The role and governance of community radio stations in Zambia : the case of Radio Icengelo.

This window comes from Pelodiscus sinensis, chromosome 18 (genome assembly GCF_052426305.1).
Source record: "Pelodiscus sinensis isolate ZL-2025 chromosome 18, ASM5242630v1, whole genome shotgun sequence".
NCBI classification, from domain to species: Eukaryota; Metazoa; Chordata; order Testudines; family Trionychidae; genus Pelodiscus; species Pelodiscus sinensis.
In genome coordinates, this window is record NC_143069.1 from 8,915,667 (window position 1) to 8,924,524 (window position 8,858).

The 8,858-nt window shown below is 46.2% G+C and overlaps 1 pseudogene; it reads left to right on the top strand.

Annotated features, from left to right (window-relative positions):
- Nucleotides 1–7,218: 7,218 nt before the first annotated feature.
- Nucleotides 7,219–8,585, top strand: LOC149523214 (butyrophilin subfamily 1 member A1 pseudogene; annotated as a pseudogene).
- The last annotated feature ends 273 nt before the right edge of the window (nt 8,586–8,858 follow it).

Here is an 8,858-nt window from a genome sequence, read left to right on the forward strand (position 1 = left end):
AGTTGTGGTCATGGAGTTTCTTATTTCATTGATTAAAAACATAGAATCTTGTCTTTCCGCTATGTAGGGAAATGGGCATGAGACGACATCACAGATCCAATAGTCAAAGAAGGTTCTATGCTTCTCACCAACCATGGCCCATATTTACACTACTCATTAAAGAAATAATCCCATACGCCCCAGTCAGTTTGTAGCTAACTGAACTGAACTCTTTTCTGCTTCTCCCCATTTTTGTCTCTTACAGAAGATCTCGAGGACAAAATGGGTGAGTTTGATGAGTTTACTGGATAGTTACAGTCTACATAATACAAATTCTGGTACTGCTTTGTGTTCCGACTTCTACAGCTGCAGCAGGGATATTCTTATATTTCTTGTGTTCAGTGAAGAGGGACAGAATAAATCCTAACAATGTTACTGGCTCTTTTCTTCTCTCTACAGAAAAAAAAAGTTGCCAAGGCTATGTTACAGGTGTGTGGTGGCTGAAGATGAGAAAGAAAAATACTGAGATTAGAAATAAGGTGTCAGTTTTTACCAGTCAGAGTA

Like many African countries in the 1990s, Zambia experienced drastic political, social and economic changes. In response to these changes, Zambia embarked on a market driven economy that has seen the privatisation of most state enterprises. These changes have proliferated in the media industry as well. However. instead of privatising state media, the government liberalised the airwaves, allowing new players to enter the media terrain. This resulted in the mushrooming of many community-based radio broadcasting stations. Since Zambia moved from one-party politics and became a multi-party democracy in 1991, it has seen the emergence of seven privately owned radio stations. Among these are two different kinds of community radio stations: commercial and religious. Community radio is still in its infancy in Zambia, with the first ever community radio broadcasting' for the first time as recently as 1994. Very little research has been undertaken analysing this field of broadcasting in Zambia. Studies (accessible to this author) undertaken in the area of community radio so far, have focused mainly on quantifiable data of these radio stations (Banda, 1998). These studies lack the theoretical analysis which help define the practical role this sector of broadcasting can play in fulfilling a public service mandate. Recent studies (Up in the Air: The State of Broadcasting in Southern Africa' - Panos, 1998) draw no detailed relationship between findings and community radio per se. In other words, these studies lack qualitative analysis. This paper seeks to fill a necessary qualitative gap by focusing on the conceptual and operational characteristics of Radio Icengelo as a case study, Radio Icengelo is a Catholic-run community station launched in 1995, and situated in Kitwe on the Copperbelt province of Zambia. The paper further examines issues such as: conceptions of Radio Icengelo's 'community'; the nature and management structure of the organisation; the workforce; funding and sustainability; editorial policy; staff training; programming; languages; licensing procedures and relationship with government. The project later teases out the role Radio Icengelo plays in terms of social marketing campaigns. The analysis will be looked at in relation to the main features of community radio as postulated by advocates of a participatory approach to the media (McQuail, 1994; White, 1990). Community radio as an alternative medium, is marked by - diversity and plurality, accessibility and participation by the community and non-profit driven (McQuail 1994). The project concludes by highlighting the community radio's potential to foster social marketing campaigns, using Radio Icengelo as a case study.